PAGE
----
3. The chance that the new sensor has a thinner image receiving layer and can therefore tolerate less accurate placement within the DOF of the image as projected onto it.

Whatever combination of these, or other, factors is at work (and actually there is a possible inconsistency: the EVF/refocus shots seem to focus a touch closer, which is what I expect to see the RF doing from its performance at closer ranges - maybe the RF is even smarter than I think!) this setup really works: I find that RF focus gives the best results with this lens, closely followed by EVF focus 'wide open before stopdown', with EVF focus at shooting aperture a less satisfactory third place.

{NOTE: I refer here to the RF being clever but that is shorthand. The rangefinder has to do the same thing in response to inputs from every lens it encounters so the cleverness lies in the exact design of the cam inside the lens mount that transmits information to the RF roller. It is that and the accuracy and repeatability with which the RF responds to it, which determines exact placement of the POF in the DOF for each specific lens.}

On to Focus Shift

The following series of crops, shot with focus made by the rangefinder, shows that the focus shifts slightly backwards as the lens is stopped down but that the POF always stays within the DOF. Starting at F1.4 and then stopping down through full stops to F8. I will link to the series here for you to download, if interested, and look at in an appropriate viewer by tabbing through them at 100% view. If you do you will see that the point of focussed is biased towards the front of the DOF wide open and then moves progressively backwards but always remaining within the DOF. This shows an ideal calibration of the rangefinder to the lens. {Note: I inadvertently shot this series in Auto ISO so the files increase in ISO as I stop down, giving an exaggerated impression of increased acuity. Please see this series as an example of the positioning of focus, not the absolute degree of acuity.}




Colour Shading

Here is a series from F1.4 thru F8. It shows that the colour shading is not defeated but quite well controlled, probably a little more so than in the RX-1. It is shot at a cloudy mid-morning sky through a Phase One Lens Cast Calibration sheet, a thick piece of optically neutral perspex that completely diffuses the light.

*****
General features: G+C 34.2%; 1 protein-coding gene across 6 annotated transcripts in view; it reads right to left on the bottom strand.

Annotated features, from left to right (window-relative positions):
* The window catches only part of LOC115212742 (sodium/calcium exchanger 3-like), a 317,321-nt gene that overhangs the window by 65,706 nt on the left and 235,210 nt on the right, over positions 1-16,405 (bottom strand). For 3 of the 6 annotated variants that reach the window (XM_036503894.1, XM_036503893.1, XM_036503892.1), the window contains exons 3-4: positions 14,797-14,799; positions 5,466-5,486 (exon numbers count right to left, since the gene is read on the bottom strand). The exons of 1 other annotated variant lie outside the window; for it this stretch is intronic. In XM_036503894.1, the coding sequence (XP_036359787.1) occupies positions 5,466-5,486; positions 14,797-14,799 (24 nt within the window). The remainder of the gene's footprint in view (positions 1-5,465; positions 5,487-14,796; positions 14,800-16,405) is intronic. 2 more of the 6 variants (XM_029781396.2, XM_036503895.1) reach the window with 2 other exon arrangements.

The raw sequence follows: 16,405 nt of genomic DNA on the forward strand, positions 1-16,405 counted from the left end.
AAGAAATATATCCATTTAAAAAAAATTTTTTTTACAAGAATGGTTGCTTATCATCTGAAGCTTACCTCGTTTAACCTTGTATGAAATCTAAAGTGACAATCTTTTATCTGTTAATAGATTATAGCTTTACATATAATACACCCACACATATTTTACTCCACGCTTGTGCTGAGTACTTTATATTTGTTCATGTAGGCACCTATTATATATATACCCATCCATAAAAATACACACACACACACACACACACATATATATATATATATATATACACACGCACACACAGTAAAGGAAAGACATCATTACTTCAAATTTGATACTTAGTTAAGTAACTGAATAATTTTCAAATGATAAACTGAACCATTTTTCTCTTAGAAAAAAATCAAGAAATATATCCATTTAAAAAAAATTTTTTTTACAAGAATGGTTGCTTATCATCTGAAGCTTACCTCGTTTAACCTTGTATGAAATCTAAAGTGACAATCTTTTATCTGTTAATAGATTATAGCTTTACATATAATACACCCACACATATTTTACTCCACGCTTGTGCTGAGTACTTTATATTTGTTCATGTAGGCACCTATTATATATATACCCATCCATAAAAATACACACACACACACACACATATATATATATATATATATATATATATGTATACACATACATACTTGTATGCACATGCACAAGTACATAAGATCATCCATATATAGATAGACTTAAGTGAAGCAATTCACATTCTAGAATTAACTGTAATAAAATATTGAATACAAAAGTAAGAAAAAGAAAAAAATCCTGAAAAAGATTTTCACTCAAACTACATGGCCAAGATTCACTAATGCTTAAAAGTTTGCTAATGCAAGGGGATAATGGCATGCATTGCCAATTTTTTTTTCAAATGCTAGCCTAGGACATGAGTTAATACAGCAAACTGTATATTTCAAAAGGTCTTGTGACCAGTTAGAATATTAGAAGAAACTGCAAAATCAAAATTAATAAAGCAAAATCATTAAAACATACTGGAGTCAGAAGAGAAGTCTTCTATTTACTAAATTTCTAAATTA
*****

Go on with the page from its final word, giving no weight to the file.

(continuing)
L1000821 L1000822 L1000823 L1000824 L1000826 L1000827

Chromatic Aberration

The lens has shows notable fringing at F1.4, but it cleans up well well from F2 onwards and is quite easily dealt with in post. I show first a crop from the 35 Lux FLE and then a crop from the same scene shot with a Sigma 35mm F1.4 HSM ART lens on a Nikon D800E, also at F1.4

L1000849-2 _DSC9358 Distortion

The lens has moderate distortion only, and unless you are shooting flat horizons or architecture, you will not need to correct it. LR 4.4 has the correct profile and I show an uncorrected and then a corrected scene to show the effect.

L1000854 L1000854-2



Lens designers have to make an awful lot of decisions. If they want a fast wide lens, then ceteris paribus they will risk more distortion, field curvature, spherical aberrations (possibly leading to focus shift) and chromatic aberrations. Physics can only be pushed so far. On top of this, there is the desire to achieve flare resistance, light weight, focussing accuracy etc. etc... and then there's the problem of bokeh, which might end up looking nasty. Bokeh is damned complicated: are the OOF highlights round, elliptical or polygonal, and if polygonal, how many sides are visible? Are they smooth or 'doughnut' shaped? How do strong lines or grids appear when when they are OOF? How quickly and smoothly does focus fall away? And who prefers which mix of these characteristics? In other words, it is part science and part personal, artistic preference. 

The 35 Lux FLE has 9 blades and bokeh which is quite nice but not perfect, to my eye. It has nice falloff, but it renders OOF highlights with a 'doughnut' tendency and it renders OOF lines rather busily. In fact, its bokeh overall is a bit too busy to fully satisfy me.